It starts by cutting the bright green seal on the lid of the ballot box, but the tedious task of auditing just one box among five hangars’ worth in Afghanistan’s contested presidential election often ends only hours later. The pace of counting continues to lag amid challenges by both campaigns two days after rival candidates Ashraf Ghani and Abdullah Abdullah stood with Secretary of State John Kerry and pledged to accept the results of an election audit they vowed would end before NATO leaders meet next month to discuss their future commitments in Afghanistan. Once the seals are cut, the box is opened and some quick math done to match the number of ballots with a tally sheet inside. Things slow from there. While an auditor form the Afghan Independent Election Commission flips through several bundles of ballots, observers from the rival campaigns lean in, peering at check marks and scribbles to pull aside the ballots they consider suspicious.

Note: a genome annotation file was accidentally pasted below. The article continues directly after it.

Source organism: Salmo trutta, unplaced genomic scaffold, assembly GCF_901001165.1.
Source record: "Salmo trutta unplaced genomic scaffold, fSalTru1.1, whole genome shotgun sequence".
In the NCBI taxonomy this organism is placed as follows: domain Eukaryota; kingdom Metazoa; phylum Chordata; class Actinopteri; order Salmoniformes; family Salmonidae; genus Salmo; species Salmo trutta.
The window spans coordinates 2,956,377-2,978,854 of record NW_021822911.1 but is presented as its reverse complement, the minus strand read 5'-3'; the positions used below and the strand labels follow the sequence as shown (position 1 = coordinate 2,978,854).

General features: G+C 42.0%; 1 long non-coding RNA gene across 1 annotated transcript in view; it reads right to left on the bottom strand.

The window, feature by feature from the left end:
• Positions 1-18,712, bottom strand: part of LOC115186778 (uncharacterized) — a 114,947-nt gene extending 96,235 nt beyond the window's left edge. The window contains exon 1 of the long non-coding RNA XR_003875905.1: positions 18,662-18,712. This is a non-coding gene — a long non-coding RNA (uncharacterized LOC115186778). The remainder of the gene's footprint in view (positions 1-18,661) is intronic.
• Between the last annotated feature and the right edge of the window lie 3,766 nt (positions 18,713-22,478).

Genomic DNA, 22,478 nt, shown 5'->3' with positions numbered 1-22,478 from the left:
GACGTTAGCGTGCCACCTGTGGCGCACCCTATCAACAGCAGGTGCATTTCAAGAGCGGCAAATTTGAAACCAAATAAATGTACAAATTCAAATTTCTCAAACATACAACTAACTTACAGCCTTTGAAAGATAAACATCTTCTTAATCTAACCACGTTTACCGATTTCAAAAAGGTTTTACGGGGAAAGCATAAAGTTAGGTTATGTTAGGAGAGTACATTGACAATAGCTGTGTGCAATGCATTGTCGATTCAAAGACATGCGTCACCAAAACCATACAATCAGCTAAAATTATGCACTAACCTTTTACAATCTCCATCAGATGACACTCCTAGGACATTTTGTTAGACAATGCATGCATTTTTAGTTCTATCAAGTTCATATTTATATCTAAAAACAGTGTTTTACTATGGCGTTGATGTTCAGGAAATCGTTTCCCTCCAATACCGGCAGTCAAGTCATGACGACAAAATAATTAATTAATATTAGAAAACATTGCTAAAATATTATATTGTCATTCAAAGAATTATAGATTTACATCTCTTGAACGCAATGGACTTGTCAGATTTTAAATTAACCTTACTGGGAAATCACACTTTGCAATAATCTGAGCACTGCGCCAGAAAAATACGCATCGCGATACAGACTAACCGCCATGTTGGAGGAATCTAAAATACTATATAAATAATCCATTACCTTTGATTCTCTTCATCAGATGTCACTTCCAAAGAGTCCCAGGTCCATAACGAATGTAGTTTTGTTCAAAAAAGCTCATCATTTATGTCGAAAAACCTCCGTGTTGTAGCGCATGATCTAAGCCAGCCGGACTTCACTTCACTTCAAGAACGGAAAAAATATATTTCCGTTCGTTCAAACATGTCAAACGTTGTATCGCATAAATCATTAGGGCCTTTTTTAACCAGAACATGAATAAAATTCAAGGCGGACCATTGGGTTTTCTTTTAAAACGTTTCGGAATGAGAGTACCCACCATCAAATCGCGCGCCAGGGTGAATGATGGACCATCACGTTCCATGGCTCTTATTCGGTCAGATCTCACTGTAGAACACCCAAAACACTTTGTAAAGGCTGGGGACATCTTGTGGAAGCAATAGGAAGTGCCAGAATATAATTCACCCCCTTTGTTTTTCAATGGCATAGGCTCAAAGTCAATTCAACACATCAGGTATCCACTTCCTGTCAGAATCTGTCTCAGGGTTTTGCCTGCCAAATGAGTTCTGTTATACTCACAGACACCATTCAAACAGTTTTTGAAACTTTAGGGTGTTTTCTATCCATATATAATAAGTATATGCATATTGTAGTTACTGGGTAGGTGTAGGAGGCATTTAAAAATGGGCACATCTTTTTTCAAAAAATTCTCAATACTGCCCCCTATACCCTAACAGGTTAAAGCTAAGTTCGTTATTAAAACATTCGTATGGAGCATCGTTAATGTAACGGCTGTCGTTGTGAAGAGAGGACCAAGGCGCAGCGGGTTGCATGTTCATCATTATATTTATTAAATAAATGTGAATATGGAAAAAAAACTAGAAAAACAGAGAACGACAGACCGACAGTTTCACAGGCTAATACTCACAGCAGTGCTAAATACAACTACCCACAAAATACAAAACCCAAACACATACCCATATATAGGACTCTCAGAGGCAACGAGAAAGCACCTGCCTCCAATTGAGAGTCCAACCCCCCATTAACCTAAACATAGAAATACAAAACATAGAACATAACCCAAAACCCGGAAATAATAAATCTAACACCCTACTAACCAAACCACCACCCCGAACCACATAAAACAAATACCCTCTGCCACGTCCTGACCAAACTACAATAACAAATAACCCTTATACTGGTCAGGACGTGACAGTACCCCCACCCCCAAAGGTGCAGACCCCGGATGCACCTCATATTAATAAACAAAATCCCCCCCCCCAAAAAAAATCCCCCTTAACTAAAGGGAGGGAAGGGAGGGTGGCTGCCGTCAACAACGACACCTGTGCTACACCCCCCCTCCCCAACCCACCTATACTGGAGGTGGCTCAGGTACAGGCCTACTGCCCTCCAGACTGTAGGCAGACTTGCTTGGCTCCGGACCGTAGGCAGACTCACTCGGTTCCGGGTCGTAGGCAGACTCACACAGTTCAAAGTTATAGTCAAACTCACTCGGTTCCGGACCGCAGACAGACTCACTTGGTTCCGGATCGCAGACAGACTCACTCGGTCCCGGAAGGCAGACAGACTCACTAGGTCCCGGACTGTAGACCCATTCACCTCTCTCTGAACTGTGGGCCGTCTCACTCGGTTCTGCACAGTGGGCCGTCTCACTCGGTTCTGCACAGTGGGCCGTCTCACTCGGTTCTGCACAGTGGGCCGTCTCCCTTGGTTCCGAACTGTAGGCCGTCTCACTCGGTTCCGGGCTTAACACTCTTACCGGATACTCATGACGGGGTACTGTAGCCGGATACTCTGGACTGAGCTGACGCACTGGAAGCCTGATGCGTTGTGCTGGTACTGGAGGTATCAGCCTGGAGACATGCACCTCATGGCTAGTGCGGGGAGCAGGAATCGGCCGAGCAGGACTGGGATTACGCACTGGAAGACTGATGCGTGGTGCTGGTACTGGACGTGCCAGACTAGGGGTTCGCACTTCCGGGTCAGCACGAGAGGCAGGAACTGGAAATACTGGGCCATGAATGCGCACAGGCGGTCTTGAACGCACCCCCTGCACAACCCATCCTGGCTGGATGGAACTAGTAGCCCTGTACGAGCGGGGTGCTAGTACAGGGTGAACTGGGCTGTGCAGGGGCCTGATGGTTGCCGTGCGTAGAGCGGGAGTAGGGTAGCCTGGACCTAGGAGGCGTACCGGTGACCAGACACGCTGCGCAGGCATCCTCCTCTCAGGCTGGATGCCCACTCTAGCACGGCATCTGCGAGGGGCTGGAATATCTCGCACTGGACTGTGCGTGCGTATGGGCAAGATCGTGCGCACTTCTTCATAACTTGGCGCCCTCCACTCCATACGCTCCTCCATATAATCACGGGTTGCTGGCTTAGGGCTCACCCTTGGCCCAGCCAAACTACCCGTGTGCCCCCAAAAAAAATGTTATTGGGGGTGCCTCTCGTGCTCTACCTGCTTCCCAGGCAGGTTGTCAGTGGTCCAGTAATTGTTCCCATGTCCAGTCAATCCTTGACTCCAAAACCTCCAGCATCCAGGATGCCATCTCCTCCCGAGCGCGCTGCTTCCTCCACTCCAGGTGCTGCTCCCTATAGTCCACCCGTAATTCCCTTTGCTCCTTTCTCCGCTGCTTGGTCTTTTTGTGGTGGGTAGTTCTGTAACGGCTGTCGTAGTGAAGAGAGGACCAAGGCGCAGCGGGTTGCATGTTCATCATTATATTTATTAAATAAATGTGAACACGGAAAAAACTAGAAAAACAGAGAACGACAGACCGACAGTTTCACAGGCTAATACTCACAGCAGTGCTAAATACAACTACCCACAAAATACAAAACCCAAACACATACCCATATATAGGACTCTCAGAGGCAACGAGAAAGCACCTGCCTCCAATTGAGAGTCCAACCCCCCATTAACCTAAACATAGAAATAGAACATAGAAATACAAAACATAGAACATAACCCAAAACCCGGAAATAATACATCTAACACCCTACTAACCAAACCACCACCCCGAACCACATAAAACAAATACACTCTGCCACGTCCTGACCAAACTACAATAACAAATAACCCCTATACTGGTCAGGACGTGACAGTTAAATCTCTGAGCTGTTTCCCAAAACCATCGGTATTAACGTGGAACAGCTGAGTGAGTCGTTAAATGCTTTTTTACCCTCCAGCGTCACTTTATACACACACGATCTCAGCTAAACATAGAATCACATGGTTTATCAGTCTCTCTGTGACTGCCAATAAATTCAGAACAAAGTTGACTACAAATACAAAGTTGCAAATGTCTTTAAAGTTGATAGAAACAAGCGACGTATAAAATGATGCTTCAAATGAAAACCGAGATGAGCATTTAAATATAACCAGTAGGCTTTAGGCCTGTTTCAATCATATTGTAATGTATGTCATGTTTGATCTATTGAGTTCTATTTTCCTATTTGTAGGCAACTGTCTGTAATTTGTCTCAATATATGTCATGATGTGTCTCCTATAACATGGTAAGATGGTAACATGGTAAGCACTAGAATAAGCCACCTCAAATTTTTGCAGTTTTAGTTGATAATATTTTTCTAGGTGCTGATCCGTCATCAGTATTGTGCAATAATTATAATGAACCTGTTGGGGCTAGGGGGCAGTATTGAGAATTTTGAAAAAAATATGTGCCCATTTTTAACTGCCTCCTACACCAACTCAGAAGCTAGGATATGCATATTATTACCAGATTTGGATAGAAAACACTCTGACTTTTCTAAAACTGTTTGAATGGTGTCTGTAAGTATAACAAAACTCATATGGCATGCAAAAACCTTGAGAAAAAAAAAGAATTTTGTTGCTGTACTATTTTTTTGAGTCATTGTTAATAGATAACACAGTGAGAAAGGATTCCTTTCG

According to new rules released after the Kerry-brokered agreement, 20 suspicious ballots — those with similar markings, possibly suggesting ballot stuffing — are needed to trigger a recount of the entire box. When campaign observers fail to agree the number of suspicious votes reaches that threshold, they must turn to a member of the U.N. team overseeing the process.
“Lately they have to call the U.N. over,” said one international observer, who asked not to be named due to rules limiting interviews by observers.
Boxes can take as little as one hour to review, or as long as a day, observers said.